In a related embodiment, the present invention provides antibodies, or antigen-binding fragments thereof, comprising a set of six CDRs HCDR1-HCDR2-HCDR3-LCDR1-LCDR2-LCDR3) contained within an HCVR/LCVR amino acid sequence pair as defined by any of the exemplary anti-CTLA-4 antibodies listed in Table 1. For example, the present invention includes antibodies, or antigen-binding fragments thereof, comprising the HCDR1-HCDR2-HCDR3-LCDR1-LCDR2-LCDR3 amino acid sequences set contained within an HCVR/LCVR amino acid sequence pair selected from the group consisting of SEQ ID NOs: 194/202 (e.g., H1H19303P), and 290/298 (e.g., H1H19319P2). Methods and techniques for identifying CDRs within HCVR and LCVR amino acid sequences are well known in the art and can be used to identify CDRs within the specified HCVR and/or LCVR amino acid sequences disclosed herein. Exemplary conventions that can be used to identify the boundaries of CDRs include, e.g., the Kabat definition, the Chothia definition, and the AbM definition. In general terms, the Kabat definition is based on sequence variability, the Chothia definition is based on the location of the structural loop regions, and the AbM definition is a compromise between the Kabat and Chothia approaches. See, e.g., Kabat, “Sequences of Proteins of Immunological Interest,” National Institutes of Health, Bethesda, Md. (1991); Al-Lazikani et al., J. Mol. Biol. 273:927-948 (1997); and Martin et al., Proc. Natl. Acad. Sci. USA 86:9268-9272 (1989). Public databases are also available for identifying CDR sequences within an antibody.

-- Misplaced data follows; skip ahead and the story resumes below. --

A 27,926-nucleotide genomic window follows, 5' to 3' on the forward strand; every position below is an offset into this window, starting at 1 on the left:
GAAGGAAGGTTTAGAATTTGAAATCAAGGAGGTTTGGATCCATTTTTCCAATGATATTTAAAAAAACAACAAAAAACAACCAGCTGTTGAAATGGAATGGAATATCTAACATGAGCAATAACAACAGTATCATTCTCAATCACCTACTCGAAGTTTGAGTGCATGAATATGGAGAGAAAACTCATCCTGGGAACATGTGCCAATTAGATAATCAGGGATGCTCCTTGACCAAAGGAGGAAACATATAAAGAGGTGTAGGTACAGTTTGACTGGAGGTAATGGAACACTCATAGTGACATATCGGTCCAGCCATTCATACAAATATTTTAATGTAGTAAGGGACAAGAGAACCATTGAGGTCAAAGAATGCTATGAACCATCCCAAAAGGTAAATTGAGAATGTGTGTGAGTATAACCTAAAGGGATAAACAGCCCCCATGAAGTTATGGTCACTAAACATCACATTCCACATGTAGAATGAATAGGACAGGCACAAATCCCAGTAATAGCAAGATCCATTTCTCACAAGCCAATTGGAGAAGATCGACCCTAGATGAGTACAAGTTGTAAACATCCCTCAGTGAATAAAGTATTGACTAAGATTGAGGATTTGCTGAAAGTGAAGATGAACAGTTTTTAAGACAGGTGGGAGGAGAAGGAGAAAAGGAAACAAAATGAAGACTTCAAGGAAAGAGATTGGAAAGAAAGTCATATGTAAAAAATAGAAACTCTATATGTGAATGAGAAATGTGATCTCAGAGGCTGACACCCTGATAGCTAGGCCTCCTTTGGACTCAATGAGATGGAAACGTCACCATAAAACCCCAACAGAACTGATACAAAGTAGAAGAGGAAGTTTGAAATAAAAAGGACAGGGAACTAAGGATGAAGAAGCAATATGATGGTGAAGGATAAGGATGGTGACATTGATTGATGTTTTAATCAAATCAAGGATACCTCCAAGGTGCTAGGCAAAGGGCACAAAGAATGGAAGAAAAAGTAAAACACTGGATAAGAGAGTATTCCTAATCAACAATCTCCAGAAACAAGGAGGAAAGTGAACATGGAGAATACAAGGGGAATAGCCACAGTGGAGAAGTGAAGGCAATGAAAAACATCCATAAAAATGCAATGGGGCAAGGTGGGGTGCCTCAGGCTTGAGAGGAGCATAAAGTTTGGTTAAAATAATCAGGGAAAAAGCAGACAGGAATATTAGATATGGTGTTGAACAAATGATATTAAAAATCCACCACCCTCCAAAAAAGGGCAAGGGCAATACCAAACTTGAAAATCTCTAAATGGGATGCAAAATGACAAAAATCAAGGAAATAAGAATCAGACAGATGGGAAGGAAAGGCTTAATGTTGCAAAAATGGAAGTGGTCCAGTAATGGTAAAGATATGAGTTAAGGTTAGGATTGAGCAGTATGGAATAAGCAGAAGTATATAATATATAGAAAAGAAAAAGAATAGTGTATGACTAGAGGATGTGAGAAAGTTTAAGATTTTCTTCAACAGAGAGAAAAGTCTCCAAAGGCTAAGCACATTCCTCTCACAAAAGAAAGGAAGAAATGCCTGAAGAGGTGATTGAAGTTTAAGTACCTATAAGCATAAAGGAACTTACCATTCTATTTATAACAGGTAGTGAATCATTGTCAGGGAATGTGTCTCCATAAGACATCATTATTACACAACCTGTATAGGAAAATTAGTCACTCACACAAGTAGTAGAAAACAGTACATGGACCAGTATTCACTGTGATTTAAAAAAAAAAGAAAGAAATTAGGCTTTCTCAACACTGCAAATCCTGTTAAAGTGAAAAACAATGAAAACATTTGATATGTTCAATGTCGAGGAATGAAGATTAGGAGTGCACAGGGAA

The present invention includes anti-CTLA-4 antibodies having a modified glycosylation pattern. In some embodiments, modification to remove undesirable glycosylation sites may be useful, or an antibody lacking a fucose moiety present on the oligosaccharide chain, for example, to increase antibody dependent cellular cytotoxicity (ADCC) function (see Shield et al. (2002) JBC 277:26733). In other applications, modification of galactosylation can be made in order to modify complement dependent cytotoxicity (CDC).

The present invention includes anti-CTLA-4 antibodies comprising a Fc domain, wherein the Fc domain comprises IgG1 or IgG4 isotype as described elsewhere herein.

The present invention also provides for antibodies and antigen-binding fragments thereof that compete for specific binding to CTLA-4 with an antibody or antigen-binding fragment thereof comprising the CDRs of a HCVR and the CDRs of a LCVR, wherein the HCVR and LCVR each has an amino acid sequence selected from the HCVR and LCVR sequences listed in Table 1.

The present invention also provides isolated antibodies and antigen-binding fragments thereof that block CTLA-4 binding to its natural ligands (B7-1/CD80 and B7-2/CD86) In some embodiments, the antibody or antigen-binding fragment thereof that blocks CTLA-4 binding may bind to the same epitope on CTLA-4 as B7-1/CD80 and/or B7-2/CD86 or may bind to a different epitope on CTLA-4 from B7-1/CD80 and/or B7-2/CD86.